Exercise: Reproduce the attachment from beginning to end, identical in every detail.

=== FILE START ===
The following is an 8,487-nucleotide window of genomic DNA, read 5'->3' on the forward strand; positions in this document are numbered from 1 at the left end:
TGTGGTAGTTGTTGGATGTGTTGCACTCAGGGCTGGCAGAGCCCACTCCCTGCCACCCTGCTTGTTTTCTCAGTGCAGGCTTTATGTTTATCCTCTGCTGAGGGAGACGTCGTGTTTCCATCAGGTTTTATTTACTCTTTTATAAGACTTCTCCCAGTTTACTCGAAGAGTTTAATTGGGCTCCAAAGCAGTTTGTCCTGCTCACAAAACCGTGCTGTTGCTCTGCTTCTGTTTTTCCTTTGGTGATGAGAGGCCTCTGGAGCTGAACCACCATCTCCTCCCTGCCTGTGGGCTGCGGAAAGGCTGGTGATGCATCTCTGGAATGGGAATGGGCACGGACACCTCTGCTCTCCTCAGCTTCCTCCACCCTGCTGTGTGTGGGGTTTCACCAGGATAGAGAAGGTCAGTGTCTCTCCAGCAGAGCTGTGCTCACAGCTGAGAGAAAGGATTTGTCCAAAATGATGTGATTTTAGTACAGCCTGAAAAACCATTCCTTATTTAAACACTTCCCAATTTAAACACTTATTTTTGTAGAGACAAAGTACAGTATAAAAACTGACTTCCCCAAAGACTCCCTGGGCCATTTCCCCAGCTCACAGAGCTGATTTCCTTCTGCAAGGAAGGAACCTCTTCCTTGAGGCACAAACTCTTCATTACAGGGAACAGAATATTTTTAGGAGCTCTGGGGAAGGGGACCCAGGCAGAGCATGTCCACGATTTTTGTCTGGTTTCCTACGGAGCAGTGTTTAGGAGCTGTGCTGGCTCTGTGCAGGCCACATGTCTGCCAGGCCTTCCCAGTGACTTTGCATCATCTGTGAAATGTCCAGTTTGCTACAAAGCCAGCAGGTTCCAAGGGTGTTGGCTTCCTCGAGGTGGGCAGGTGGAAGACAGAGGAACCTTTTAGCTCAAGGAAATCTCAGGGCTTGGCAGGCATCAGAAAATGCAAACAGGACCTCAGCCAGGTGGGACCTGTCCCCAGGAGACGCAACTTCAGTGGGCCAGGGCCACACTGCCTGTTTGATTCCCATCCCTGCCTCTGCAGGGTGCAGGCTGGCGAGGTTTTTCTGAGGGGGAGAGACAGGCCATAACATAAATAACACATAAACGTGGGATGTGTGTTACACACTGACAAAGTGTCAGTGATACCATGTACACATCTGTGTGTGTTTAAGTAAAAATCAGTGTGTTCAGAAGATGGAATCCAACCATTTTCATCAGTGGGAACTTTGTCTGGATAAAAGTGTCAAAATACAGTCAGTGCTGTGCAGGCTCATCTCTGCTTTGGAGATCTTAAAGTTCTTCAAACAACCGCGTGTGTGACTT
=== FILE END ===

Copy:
The following is an 8,487-nucleotide window of genomic DNA, read 5'->3' on the forward strand; positions in this document are numbered from 1 at the left end:
TGTGGTAGTTGTTGGATGTGTTGCACTCAGGGCTGGCAGAGCCCACTCCCTGCCACCCTGCTTGTTTTCTCAGTGCAGGCTTTATGTTTATCCTCTGCTGAGGGAGACGTCGTGTTTCCATCAGGTTTTATTTACTCTTTTATAAGACTTCTCCCAGTTTACTCGAAGAGTTTAATTGGGCTCCAAAGCAGTTTGTCCTGCTCACAAAACCGTGCTGTTGCTCTGCTTCTGTTTTTCCTTTGGTGATGAGAGGCCTCTGGAGCTGAACCACCATCTCCTCCCTGCCTGTGGGCTGCGGAAAGGCTGGTGATGCATCTCTGGAATGGGAATGGGCACGGACACCTCTGCTCTCCTCAGCTTCCTCCACCCTGCTGTGTGTGGGGTTTCACCAGGATAGAGAAGGTCAGTGTCTCTCCAGCAGAGCTGTGCTCACAGCTGAGAGAAAGGATTTGTCCAAAATGATGTGATTTTAGTACAGCCTGAAAAACCATTCCTTATTTAAACACTTCCCAATTTAAACACTTATTTTTGTAGAGACAAAGTACAGTATAAAAACTGACTTCCCCAAAGACTCCCTGGGCCATTTCCCCAGCTCACAGAGCTGATTTCCTTCTGCAAGGAAGGAACCTCTTCCTTGAGGCACAAACTCTTCATTACAGGGAACAGAATATTTTTAGGAGCTCTGGGGAAGGGGACCCAGGCAGAGCATGTCCACGATTTTTGTCTGGTTTCCTACGGAGCAGTGTTTAGGAGCTGTGCTGGCTCTGTGCAGGCCACATGTCTGCCAGGCCTTCCCAGTGACTTTGCATCATCTGTGAAATGTCCAGTTTGCTACAAAGCCAGCAGGTTCCAAGGGTGTTGGCTTCCTCGAGGTGGGCAGGTGGAAGACAGAGGAACCTTTTAGCTCAAGGAAATCTCAGGGCTTGGCAGGCATCAGAAAATGCAAACAGGACCTCAGCCAGGTGGGACCTGTCCCCAGGAGACGCAACTTCAGTGGGCCAGGGCCACACTGCCTGTTTGATTCCCATCCCTGCCTCTGCAGGGTGCAGGCTGGCGAGGTTTTTCTGAGGGGGAGAGACAGGCCATAACATAAATAACACATAAACGTGGGATGTGTGTTACACACTGACAAAGTGTCAGTGATACCATGTACACATCTGTGTGTGTTTAAGTAAAAATCAGTGTGTTCAGAAGATGGAATCCAACCATTTTCATCAGTGGGAACTTTGTCTGGATAAAAGTGTCAAAATACAGTCAGTGCTGTGCAGGCTCATCTCTGCTTTGGAGATCTTAAAGTTCTTCAAACAACCGCGTGTGTGACTT